Cortney Johnson Associate Dean of Students and Director of the LGBT Resource Center 
Erica Kryst Executive Director, Cornell Career Services 
Lori Leonard House Professor-Dean, Carl Becker House and Professor & Chair, Global Development 
Brandee Nicholson Assistant Director, Housing & Residential Life 
Andrea Poag Director of Student Services, SC Johnson College of Business 
Kyle Schillace Associate Director, Campus Activities  

In consultation with multiple stakeholder groups and after conducting a thorough review of the literature, the FYSE Collaborative Committee developed an educational framework that aims to advance students’ development in four key areas:

  • Agency: The capacity to exercise control over the nature and quality of one’s life. Human agency is characterized by the power to originate actions for specific purposes; the ability to set goals, anticipate consequences of actions, and create courses of actions to achieve goals; self-regulation through self-monitoring and self-guidance; and self-reflectiveness about one’s capabilities, quality of functioning, and the meaning and purpose of one’s life pursuits (Bandura, 2023).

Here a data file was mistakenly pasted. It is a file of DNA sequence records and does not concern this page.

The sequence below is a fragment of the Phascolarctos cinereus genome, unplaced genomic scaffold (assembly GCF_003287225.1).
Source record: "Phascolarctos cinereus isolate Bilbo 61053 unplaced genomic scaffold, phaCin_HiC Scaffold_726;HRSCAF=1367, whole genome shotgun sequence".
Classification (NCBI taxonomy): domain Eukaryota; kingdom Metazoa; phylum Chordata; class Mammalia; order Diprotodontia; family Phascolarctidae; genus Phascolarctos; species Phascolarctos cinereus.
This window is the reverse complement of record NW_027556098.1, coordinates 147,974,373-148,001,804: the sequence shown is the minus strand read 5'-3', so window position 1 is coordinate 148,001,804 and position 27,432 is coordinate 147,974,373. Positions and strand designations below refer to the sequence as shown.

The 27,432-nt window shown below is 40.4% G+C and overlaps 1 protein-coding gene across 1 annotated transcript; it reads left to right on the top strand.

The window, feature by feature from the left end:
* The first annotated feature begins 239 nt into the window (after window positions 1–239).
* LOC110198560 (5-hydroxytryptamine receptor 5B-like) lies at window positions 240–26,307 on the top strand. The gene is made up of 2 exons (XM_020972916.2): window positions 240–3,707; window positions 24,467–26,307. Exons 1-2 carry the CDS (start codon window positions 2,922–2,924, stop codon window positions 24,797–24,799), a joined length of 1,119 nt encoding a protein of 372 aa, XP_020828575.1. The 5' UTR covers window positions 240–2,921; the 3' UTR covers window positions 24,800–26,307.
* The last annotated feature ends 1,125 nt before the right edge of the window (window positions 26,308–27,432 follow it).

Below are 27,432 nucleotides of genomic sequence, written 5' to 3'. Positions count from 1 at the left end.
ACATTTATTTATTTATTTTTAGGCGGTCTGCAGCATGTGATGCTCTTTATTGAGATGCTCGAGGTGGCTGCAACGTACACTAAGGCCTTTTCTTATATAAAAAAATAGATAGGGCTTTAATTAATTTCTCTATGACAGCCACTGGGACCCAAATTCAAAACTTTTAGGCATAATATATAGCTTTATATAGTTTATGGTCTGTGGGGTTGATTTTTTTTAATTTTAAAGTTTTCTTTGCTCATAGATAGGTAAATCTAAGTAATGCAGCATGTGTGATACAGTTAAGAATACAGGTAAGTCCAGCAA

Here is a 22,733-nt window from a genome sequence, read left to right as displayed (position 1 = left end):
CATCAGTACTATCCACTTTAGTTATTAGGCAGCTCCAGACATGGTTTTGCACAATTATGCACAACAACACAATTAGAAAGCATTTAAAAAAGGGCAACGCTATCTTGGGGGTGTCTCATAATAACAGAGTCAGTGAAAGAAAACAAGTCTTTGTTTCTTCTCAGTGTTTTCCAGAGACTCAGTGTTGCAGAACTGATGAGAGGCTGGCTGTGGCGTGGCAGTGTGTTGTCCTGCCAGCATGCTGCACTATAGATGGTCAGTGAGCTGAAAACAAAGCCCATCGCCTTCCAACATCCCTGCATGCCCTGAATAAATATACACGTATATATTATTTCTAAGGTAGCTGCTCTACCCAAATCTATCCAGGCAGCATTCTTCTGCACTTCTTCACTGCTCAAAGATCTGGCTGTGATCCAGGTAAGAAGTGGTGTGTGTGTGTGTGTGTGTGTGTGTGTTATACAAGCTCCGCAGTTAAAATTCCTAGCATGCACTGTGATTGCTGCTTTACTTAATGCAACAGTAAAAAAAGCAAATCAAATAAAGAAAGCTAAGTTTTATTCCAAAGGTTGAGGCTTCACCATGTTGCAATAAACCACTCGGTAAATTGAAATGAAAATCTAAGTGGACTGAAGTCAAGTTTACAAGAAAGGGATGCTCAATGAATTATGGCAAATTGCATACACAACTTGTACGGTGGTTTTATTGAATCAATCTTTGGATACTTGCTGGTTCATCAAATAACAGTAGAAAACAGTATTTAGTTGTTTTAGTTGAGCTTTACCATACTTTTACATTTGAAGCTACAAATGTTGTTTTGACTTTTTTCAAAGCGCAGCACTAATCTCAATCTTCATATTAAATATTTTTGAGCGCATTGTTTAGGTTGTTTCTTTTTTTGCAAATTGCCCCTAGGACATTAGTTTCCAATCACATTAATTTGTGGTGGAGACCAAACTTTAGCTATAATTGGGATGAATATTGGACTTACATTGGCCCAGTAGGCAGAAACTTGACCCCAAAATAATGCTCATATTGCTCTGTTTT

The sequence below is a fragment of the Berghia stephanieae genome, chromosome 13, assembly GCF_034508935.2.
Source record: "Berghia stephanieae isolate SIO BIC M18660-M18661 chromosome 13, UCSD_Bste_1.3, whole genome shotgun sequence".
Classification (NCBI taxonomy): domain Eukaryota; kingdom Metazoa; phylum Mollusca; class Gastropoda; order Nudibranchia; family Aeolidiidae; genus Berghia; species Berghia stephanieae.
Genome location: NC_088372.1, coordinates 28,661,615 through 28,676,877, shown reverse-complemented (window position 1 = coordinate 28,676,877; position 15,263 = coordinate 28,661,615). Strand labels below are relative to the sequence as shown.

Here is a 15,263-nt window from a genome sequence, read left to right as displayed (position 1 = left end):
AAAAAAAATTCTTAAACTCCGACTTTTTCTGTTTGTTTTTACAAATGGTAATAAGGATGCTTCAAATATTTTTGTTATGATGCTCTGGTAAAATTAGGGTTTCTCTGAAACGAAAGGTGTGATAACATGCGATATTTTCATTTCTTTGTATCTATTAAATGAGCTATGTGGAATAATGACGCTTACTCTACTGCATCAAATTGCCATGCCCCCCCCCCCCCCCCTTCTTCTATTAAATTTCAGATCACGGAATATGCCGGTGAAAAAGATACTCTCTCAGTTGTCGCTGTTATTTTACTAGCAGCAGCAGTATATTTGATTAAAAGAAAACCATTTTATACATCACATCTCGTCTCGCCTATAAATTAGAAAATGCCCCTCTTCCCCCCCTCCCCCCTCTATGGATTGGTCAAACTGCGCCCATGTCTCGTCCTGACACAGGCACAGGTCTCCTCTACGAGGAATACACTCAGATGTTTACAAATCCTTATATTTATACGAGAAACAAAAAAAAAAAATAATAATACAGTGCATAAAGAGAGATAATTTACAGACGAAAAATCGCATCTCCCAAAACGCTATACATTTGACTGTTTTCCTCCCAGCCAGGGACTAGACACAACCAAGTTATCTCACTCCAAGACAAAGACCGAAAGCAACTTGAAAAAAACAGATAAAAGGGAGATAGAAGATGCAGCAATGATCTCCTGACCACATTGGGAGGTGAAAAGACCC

• Connection: This area recognizes the importance of developing human connection with self and others to address the crisis of connection in our society and on campus. Aiming to develop a greater understanding of our common humanity, this area emphasizes two crucial dimensions of human connection – the advancement of self-exploration and self-awareness, and the fostering of connectedness within and across groups (Murthy, 2021; Office of the Surgeon General, 2023; Way et al., 2018). Moreover, it advances the assumption that individuals who demonstrate awareness of themselves in relation to others are more effective in contributing to the creation of open and inclusive communities and are better prepared to live, work, and lead in an increasingly interconnected, diverse world.